Libertines : London Kentish Town Forum

Raise a glass to them...

Libertines : London Kentish Town Forum

Dazzled by bright lights, bold statements and titanic struggles - and drunk on Christmas booze - 2,500 assorted fans and voyeurs surge towards a stage featuring a chiselled quiet 'un, a pummelling hero, a twinkle-eyed sex symbol

and a street-bruised angel: Libertines.





These are, of course, are the celebration gigs. The ones that toast the fact

that, against the odds, Libertines have survived a tougher twelve months than Courtney. Only last Summer, it seemed like the merry-go-round of burglary, crack, arrests and prison had left their Arcadian dream in tatters. Now they're here for three sold-out nights, playing in front of all their friends.





Friends like Chas'n'Dave, who support on the first night. The choice of these '80s cock(ney) rock journeymen to support is typical of Pete'n'Carl's out-of-synch worldview. A whole bunch of pearly hits including 'Rabbit', 'Gertcha' and 'Snooker Loopy' are despatched to curious acclaim. It would appear that, following Peter's rehabilitation, Libertines are doing the same for Chas N Daves' own criminal records.





But like Morrissey's touching championing of the previously derided Sandie

Shaw, this is no ironic wink for the fashionistas, it's a righteous

re-calibration of pop's compass, not to mention a chance to indulge in a

spot of hero worship as Pete leads a starry-eyed stumble through a song

apparently called 'Down The Road There's a Blooming Riot Going On'.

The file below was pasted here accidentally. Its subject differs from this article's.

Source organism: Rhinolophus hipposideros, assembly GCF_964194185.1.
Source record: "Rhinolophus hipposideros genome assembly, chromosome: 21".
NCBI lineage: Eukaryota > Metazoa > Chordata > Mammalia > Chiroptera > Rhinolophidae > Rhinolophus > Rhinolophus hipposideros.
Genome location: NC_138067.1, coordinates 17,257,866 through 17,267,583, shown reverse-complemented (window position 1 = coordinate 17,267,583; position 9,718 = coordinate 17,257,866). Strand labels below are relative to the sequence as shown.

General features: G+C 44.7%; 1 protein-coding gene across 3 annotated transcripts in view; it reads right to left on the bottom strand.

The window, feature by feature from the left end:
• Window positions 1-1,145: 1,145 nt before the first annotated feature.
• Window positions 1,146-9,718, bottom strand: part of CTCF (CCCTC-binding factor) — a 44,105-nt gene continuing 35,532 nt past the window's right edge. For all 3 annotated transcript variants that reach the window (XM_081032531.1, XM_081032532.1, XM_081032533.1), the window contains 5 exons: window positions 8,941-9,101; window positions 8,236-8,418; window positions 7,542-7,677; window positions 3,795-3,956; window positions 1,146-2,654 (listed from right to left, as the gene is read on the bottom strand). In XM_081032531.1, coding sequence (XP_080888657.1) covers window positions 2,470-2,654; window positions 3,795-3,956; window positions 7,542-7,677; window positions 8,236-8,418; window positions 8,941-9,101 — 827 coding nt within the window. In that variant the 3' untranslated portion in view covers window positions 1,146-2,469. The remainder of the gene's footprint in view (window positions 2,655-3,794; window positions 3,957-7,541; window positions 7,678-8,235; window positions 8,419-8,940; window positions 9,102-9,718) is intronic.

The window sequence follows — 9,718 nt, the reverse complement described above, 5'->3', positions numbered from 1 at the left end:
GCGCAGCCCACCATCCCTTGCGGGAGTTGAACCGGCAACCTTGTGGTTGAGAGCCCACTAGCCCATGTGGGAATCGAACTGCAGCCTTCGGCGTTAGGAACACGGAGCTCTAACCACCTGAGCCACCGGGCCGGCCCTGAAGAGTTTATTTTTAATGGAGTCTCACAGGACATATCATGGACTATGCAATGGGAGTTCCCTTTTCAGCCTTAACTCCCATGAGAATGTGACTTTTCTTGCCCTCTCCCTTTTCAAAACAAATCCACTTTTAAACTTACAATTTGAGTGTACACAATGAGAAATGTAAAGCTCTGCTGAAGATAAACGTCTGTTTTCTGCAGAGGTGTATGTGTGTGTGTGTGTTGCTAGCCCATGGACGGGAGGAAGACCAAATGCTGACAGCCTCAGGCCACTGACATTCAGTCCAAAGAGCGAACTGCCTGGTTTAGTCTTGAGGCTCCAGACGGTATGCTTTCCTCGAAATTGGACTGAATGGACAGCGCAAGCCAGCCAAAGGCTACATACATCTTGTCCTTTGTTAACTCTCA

It's a hard act to follow. But this is Libertines' party. 'Horrorshow' is the revved-up blast of snarling, spittle-stained beauty that ignites each evening and sets the relentless pace. But it's eclipsed by the official debut of forthcoming single 'The Last Post On The Bugle', a whacked-out yelp of the doomed that astonishingly grows in confidence across the nights. It screams Britishness, futile struggle and bitter romance. How appropriate, particularly for a band almost single-handedly fighting a Dad's Army rearguard action against the American interlopers.





But 'Don't Look Back Into The Sun' is the clincher, an alluring glimpse of

next year's album that's speedy, ragged and raw. 'Up The

Bracket' and 'Time For Heroes' are tossed out with an equal furious

gnawing energy.





There are of course spectacles that need to be mentioned: The frisson

between the half-naked Pete 'n' Carl as they casually swap and share mics; the moment when the apple hurtles at the stage and Pete carelessly plucks it out of its trajectory and takes a bite; Pete furiously kicking the mic stand into the audience; the crushing minor key howl of 'Plan A'; the delicate Parisian air of 'Seven Deadly Sins' on the last night; the broken guitar strap that inspires Pete to casually hurl his guitar into the audience before following it himself and the

stage invasion on the last two nights.





After these dates, suddenly those sharp suits, skinny ties and NY attitude look threadbare and inconsequential in comparison. It would appear that we've witnessed the greatest British band since Smiths, bolstered by the best frontline duo since Strummer and Jones. With work on their second album underway, pray that the titanic struggles that threatened to sink this majestic Albion quartet are over. Raise a glass to them now.





Anthony Thornton

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